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Two electro agitating scrap drum magnets help New Ulm Steel & Recycling recover ferrous scrap downstream of its auto shredder.

Recycling Today Staff January 7, 2014

New Ulm Steel & Recycling, New Ulm, Minn., buyers of scrap metal and sellers of new steel, serves southern Minnesota and surrounding areas. The company started as a service provider for residential, commercial and industrial metals recycling. Now, after a major investment in a shredder and downstream recycling equipment, New Ulm is enjoying a profitable venture in capturing ferrous and nonferrous metals for its growing customer base looking to purchase virtually clean recovered metal.
 

Working together

A significant part of New Ulm’s metal recovery operation comes from two 60-inch-by-72-inch electro agitating (E/A) scrap drum magnets from Eriez, Erie, Pa. These drum magnets are designed to work in tandem to recover valuable ferrous scrap metal before the nonferrous metal heads to other equipment in the downstream sorting process. Magnatech Engineering, the company that designed and manufactured New Ulm’s 72-inch-by-104-inch auto shredder and other recycling equipment for the operation, recommended the E/A drums.

“We found the Eriez scrap drums to be a good combination of price, size and value for the type of operation that New Ulm was looking to establish,” says Michael Graveman, president of Tonganoxie, Kan.-based Magnatech.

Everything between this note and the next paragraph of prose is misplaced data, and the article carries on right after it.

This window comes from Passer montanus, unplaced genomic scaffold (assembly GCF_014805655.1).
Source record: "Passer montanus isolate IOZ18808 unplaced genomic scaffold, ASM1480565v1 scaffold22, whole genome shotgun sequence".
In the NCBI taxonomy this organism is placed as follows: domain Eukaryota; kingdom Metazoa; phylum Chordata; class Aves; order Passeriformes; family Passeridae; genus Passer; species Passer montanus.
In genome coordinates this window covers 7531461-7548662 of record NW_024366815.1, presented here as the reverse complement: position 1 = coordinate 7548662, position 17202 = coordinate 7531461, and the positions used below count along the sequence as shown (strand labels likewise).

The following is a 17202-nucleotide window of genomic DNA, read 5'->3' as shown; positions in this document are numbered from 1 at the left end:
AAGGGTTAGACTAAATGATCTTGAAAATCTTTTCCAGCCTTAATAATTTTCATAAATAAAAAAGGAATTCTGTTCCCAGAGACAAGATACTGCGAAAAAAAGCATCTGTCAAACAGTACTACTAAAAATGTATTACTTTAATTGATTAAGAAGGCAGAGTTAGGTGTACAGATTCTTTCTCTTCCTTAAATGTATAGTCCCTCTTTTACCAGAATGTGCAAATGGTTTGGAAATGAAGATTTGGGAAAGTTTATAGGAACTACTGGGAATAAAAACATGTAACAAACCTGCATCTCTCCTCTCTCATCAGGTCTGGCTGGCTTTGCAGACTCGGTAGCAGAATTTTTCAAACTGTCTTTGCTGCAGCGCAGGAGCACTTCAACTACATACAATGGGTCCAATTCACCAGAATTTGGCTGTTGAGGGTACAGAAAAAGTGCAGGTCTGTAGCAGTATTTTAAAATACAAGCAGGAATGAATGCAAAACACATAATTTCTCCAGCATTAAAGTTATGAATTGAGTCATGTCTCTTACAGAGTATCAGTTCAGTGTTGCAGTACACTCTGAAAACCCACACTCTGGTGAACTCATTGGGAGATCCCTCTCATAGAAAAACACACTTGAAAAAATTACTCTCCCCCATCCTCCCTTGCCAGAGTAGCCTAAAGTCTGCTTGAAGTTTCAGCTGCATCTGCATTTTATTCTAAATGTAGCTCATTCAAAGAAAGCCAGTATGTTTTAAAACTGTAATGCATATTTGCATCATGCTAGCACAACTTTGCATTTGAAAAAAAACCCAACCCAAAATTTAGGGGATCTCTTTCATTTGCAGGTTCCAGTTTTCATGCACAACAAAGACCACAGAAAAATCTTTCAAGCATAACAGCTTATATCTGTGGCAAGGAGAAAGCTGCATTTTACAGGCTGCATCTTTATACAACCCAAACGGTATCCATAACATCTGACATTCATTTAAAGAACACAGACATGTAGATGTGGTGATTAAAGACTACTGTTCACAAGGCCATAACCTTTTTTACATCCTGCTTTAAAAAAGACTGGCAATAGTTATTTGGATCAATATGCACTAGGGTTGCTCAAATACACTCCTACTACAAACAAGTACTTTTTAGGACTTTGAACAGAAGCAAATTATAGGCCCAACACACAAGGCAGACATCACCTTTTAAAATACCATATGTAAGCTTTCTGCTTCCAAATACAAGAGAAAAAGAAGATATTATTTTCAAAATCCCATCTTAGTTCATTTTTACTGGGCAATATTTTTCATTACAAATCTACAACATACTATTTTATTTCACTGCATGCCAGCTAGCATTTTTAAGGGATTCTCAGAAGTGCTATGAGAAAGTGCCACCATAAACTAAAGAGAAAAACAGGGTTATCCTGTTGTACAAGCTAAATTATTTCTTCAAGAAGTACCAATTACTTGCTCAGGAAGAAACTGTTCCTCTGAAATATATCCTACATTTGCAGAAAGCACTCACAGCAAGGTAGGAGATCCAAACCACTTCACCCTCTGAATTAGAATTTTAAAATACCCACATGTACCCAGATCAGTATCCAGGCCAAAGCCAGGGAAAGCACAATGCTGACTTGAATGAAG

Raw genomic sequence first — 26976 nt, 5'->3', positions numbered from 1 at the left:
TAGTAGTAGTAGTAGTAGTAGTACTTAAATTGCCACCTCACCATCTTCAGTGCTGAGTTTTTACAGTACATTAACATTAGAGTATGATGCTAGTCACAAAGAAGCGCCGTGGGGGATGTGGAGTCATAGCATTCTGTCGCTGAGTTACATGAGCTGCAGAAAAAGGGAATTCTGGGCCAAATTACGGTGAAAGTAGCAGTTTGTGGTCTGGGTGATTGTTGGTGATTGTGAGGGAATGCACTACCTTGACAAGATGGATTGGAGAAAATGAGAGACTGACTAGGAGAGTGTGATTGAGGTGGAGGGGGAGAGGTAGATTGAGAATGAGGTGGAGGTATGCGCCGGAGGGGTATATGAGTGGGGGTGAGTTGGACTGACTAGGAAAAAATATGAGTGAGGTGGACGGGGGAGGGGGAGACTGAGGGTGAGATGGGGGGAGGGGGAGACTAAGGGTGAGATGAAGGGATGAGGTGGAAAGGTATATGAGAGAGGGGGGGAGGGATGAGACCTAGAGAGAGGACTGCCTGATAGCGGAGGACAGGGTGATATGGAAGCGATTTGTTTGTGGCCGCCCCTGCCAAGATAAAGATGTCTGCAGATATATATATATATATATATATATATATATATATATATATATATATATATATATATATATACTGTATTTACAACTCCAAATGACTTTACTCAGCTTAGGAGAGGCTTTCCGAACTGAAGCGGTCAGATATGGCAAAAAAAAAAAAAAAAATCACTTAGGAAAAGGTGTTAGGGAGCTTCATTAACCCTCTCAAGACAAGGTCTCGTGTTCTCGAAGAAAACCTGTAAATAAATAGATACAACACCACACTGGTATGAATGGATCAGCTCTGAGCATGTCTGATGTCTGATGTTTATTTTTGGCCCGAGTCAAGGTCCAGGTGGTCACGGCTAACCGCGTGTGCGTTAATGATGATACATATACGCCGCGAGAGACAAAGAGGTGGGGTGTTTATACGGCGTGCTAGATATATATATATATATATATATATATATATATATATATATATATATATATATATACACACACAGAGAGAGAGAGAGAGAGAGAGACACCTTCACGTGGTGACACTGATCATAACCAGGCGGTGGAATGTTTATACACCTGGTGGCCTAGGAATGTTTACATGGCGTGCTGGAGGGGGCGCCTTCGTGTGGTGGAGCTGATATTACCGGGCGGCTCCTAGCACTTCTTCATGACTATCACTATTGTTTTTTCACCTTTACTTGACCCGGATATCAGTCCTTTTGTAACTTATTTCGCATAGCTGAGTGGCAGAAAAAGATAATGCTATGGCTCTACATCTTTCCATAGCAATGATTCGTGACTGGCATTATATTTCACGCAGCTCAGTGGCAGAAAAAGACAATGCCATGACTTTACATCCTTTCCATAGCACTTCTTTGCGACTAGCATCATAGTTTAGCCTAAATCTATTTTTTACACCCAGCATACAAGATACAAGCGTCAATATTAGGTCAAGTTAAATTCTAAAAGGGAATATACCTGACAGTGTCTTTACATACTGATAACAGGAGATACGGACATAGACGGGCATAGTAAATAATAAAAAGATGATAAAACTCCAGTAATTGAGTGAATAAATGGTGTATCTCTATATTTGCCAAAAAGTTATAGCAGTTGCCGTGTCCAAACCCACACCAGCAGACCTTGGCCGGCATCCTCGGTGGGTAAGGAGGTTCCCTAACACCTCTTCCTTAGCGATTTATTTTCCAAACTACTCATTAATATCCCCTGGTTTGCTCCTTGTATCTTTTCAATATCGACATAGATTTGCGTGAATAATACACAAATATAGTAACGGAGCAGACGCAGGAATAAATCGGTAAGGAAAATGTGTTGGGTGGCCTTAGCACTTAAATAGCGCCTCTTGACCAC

“Our customers ask us to be recycling equipment integrators, and we only work with reputable companies. In this case, we installed the Eriez scrap drums because of the excellent recovery and profitability.”

Eriez 5-Star Service Center offers rebuilds, repairs and recertification

Designed to help recyclers keep equipment operating at peak performance and reduce downtime, Eriez 5-Star Service Center in Erie, Pa., is fully staffed and equipped to handle customers’ rebuild, repair and recertification needs, Eriez says.

To ensure customer satisfaction, all rebuilt equipment leaves the 5-Star Service Center with an “as new” warranty, Eriez says.

Typical rebuilt equipment includes vibratory feeders, drum magnet separators, wet drum separators and suspended electromagnets. Eriez says it uses original OEM parts for all jobs.

The Eriez 5-Star Lift Magnet Certification/Refurbishment Program includes certification, refurbishment and magnet exchange. Eriez inspects lift magnets to ensure they remain in compliance with ASME (American Society of Mechanical Engineers) standards. Every magnet repaired by Eriez is returned with a “Certificate of Compliance,” guaranteeing the repairs and load tests of the magnet comply with ASME B30.20 as well as a one year “as new” warranty, the company says.

The company says its 5-Star Service Center is equipped to remanufacture even the most complex systems. Additionally, Eriez says it can bring its 5-Star Service to customers’ facilities with available on-site field service.